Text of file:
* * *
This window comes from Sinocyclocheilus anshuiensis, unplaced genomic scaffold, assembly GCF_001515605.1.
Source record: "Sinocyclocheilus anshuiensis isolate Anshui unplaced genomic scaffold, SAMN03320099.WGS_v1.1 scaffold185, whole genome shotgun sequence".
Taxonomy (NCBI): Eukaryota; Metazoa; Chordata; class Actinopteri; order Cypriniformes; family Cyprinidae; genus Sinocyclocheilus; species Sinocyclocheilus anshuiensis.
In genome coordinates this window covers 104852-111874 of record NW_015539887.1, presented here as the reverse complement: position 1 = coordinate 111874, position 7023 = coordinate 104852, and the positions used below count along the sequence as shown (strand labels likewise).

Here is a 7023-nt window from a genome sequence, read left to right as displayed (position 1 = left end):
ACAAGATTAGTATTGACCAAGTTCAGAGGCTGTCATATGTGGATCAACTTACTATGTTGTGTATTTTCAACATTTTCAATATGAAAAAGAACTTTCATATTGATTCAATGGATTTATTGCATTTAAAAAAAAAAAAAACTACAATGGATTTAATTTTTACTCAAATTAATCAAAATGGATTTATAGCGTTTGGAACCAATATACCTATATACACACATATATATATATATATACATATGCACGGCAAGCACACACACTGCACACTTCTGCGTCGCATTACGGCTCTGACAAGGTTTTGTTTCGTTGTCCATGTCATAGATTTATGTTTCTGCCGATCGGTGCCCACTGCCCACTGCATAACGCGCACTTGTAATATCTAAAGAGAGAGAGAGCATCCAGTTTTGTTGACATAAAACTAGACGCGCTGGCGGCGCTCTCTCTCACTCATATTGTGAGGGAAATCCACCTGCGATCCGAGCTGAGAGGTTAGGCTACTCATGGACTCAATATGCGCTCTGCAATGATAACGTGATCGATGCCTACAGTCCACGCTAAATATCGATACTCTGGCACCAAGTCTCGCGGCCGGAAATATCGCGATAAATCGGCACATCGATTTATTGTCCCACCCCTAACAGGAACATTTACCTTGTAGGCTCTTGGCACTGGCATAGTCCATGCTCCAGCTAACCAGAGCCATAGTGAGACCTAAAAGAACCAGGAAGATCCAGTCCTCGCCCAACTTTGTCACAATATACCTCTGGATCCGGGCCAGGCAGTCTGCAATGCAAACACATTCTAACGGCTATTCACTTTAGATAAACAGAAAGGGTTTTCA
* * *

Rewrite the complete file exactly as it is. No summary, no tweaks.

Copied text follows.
This window comes from Sinocyclocheilus anshuiensis, unplaced genomic scaffold, assembly GCF_001515605.1.
Source record: "Sinocyclocheilus anshuiensis isolate Anshui unplaced genomic scaffold, SAMN03320099.WGS_v1.1 scaffold185, whole genome shotgun sequence".
Taxonomy (NCBI): Eukaryota; Metazoa; Chordata; class Actinopteri; order Cypriniformes; family Cyprinidae; genus Sinocyclocheilus; species Sinocyclocheilus anshuiensis.
In genome coordinates this window covers 104852-111874 of record NW_015539887.1, presented here as the reverse complement: position 1 = coordinate 111874, position 7023 = coordinate 104852, and the positions used below count along the sequence as shown (strand labels likewise).

Here is a 7023-nt window from a genome sequence, read left to right as displayed (position 1 = left end):
ACAAGATTAGTATTGACCAAGTTCAGAGGCTGTCATATGTGGATCAACTTACTATGTTGTGTATTTTCAACATTTTCAATATGAAAAAGAACTTTCATATTGATTCAATGGATTTATTGCATTTAAAAAAAAAAAAAACTACAATGGATTTAATTTTTACTCAAATTAATCAAAATGGATTTATAGCGTTTGGAACCAATATACCTATATACACACATATATATATATATATACATATGCACGGCAAGCACACACACTGCACACTTCTGCGTCGCATTACGGCTCTGACAAGGTTTTGTTTCGTTGTCCATGTCATAGATTTATGTTTCTGCCGATCGGTGCCCACTGCCCACTGCATAACGCGCACTTGTAATATCTAAAGAGAGAGAGAGCATCCAGTTTTGTTGACATAAAACTAGACGCGCTGGCGGCGCTCTCTCTCACTCATATTGTGAGGGAAATCCACCTGCGATCCGAGCTGAGAGGTTAGGCTACTCATGGACTCAATATGCGCTCTGCAATGATAACGTGATCGATGCCTACAGTCCACGCTAAATATCGATACTCTGGCACCAAGTCTCGCGGCCGGAAATATCGCGATAAATCGGCACATCGATTTATTGTCCCACCCCTAACAGGAACATTTACCTTGTAGGCTCTTGGCACTGGCATAGTCCATGCTCCAGCTAACCAGAGCCATAGTGAGACCTAAAAGAACCAGGAAGATCCAGTCCTCGCCCAACTTTGTCACAATATACCTCTGGATCCGGGCCAGGCAGTCTGCAATGCAAACACATTCTAACGGCTATTCACTTTAGATAAACAGAAAGGGTTTTCA